CHARTERED BUILDING SURVEYORS
Sandby etching from mid 18th century showing detailed view of a Merchant's House which is still present to this day in the Stew building.
Peter Napier and Co
The Stew, Frankwell Quay, Shrewsbury.
In 2006 Shrewsbury and Atcham Borough Council appointed Napier and Co to advise them on the condition of two buildings, The Stew and The Maltings, both of which were the subject of separate planning applications for demolition and redevelopment of the sites. A similar application submitted in 2014 was refused.
In both cases the applicants claimed that they were in such poor condition that demolition was the only financially viable option.
The Stew is not a listed building but it is situated in a conservation area and together with The Maltings it is regarded as making a positive contribution to the conservation area by virtue of its physical appearance and also because with The Maltings it is only one of two buildings remaining in this area connected to the river trade of the late 17th to early 19th centuries and acting as a reminder of the previous industrial character of the area.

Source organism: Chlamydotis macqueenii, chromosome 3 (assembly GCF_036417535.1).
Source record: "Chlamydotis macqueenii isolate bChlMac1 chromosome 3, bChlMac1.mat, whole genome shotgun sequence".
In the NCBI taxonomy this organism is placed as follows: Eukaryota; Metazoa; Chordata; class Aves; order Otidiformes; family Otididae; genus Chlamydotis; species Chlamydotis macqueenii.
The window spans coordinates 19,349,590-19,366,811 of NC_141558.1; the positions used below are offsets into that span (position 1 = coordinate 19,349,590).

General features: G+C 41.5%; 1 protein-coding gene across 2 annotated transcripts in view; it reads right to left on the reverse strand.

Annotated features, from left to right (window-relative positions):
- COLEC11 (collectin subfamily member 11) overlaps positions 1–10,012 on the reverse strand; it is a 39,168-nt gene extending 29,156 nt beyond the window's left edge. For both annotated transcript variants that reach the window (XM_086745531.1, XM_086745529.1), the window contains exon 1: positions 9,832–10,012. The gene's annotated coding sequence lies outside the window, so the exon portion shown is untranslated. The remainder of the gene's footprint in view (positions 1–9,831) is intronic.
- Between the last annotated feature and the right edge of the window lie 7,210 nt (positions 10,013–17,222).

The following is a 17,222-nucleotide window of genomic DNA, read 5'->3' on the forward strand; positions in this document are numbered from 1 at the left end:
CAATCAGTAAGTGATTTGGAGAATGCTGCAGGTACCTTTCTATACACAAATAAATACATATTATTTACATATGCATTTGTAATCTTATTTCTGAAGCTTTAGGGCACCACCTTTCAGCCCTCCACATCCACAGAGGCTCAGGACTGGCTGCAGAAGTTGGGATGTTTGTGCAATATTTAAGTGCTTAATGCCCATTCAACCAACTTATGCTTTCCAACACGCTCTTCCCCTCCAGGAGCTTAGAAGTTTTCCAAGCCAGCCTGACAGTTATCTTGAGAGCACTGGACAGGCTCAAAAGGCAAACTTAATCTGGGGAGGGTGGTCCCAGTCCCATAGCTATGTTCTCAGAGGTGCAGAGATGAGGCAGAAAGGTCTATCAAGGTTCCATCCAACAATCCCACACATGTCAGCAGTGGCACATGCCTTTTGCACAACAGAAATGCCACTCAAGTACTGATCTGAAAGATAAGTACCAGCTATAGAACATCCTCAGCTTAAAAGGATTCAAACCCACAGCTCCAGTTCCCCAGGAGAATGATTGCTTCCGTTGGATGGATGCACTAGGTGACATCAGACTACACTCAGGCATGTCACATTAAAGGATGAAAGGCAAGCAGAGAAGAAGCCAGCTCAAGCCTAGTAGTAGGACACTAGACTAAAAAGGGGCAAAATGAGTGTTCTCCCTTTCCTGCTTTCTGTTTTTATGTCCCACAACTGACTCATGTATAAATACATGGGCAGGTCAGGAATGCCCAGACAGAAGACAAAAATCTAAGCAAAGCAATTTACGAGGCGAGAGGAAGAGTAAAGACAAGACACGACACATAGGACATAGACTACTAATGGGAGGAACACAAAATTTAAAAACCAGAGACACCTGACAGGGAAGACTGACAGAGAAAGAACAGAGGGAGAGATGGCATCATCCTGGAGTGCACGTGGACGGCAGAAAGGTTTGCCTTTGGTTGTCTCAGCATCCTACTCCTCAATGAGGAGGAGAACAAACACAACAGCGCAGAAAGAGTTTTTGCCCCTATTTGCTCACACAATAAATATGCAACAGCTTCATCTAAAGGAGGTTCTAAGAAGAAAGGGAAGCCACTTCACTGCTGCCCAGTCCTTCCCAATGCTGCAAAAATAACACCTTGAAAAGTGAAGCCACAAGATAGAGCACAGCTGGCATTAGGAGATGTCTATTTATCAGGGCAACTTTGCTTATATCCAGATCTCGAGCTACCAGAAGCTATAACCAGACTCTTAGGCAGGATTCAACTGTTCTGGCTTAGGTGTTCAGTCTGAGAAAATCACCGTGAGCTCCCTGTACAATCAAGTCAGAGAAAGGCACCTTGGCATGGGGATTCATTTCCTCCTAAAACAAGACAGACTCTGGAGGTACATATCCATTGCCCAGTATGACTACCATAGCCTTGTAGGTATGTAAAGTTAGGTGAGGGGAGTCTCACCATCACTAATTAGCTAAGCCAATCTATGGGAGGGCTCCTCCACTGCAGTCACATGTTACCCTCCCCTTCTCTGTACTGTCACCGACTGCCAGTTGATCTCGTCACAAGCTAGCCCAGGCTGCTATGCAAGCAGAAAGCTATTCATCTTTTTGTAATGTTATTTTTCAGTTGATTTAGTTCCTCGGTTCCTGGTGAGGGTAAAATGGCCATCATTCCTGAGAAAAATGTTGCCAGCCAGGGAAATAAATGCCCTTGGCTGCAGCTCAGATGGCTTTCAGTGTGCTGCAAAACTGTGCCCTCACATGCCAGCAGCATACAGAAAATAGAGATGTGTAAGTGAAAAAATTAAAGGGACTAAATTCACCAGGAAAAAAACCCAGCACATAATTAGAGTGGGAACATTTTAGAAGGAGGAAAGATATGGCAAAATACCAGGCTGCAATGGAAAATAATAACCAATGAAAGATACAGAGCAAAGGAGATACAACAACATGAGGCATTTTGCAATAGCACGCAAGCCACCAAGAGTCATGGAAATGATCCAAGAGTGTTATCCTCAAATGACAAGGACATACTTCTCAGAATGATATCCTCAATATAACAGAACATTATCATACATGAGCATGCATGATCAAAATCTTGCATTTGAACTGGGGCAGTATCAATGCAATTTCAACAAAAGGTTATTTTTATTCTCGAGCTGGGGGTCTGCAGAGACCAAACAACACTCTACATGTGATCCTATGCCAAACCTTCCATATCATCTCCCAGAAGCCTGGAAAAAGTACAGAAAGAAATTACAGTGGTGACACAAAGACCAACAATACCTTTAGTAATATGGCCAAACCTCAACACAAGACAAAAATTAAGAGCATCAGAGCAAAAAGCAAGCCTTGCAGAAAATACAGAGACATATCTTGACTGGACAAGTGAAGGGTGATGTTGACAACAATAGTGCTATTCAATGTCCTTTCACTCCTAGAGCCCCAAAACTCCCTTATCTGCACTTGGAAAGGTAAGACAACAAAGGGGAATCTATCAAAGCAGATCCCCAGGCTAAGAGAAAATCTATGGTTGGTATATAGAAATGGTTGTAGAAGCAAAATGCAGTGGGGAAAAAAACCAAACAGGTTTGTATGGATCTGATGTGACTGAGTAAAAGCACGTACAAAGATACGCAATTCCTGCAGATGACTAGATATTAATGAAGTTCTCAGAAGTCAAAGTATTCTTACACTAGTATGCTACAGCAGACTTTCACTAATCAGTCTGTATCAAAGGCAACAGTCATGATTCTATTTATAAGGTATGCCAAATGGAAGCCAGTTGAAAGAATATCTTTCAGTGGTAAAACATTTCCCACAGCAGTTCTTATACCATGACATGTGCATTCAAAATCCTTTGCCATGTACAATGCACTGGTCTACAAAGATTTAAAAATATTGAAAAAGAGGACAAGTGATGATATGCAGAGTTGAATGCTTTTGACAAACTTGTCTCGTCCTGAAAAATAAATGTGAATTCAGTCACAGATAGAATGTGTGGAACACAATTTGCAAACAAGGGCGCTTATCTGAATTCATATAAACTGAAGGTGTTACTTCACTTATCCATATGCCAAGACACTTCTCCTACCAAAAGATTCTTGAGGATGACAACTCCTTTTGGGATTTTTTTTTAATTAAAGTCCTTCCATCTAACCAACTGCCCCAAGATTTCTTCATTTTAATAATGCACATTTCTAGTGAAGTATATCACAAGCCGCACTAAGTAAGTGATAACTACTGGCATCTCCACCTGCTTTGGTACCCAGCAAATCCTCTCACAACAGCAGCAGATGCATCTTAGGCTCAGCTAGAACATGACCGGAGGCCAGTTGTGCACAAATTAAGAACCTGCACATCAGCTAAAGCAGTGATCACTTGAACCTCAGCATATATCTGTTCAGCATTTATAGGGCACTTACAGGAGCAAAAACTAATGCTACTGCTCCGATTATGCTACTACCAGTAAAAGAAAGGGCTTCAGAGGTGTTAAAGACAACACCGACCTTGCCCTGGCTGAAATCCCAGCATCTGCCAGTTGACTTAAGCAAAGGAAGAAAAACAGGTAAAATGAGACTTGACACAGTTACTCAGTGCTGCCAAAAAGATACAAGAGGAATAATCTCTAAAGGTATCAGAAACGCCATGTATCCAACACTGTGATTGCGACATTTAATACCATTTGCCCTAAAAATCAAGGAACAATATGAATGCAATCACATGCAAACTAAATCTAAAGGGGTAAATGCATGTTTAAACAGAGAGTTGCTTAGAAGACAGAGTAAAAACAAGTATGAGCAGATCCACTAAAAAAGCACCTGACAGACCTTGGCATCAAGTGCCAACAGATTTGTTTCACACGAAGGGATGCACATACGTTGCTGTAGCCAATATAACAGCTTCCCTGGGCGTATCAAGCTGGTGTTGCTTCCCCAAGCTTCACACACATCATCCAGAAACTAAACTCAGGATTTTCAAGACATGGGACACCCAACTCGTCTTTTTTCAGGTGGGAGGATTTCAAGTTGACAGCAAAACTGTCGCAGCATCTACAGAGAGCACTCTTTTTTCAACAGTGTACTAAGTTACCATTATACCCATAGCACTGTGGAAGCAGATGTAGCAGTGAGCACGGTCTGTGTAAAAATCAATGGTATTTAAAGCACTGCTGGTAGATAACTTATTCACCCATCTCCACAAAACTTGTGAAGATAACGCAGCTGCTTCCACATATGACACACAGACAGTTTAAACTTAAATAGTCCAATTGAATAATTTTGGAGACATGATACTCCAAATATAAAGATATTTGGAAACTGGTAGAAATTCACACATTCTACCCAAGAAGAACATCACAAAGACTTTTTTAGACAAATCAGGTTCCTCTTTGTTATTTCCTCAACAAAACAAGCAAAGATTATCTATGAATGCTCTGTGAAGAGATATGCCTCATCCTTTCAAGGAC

Following a detailed inspection of each building in 2006 we reported that in both cases the buildings were capable of being repaired and reused.
Planning applications relating to the Stew submitted in 2004; 2006 and 2014 were all refused. That submitted for the Maltings in 2006 was also refused. Subsequently The Maltings refusal was appealed and after a four day Public Inquiry the inspector dismissed the appeal.
During 2015, the Stew decision was considered at a 15 day Public Inquiry spread over a number of months. The Planning Inspector decided to REFUSE the appeal. The decision can be downloaded here.
The crux of the appeal was whether the demolition of the building would ‘harm’ the conservation area and whether a new hotel would provide benefits that will outweigh that harm.
As proposed within 2013 application.
Napier & Co developed counter proposals to the above design, to show what could be done if the building was to be retained and added to, rather than demolished.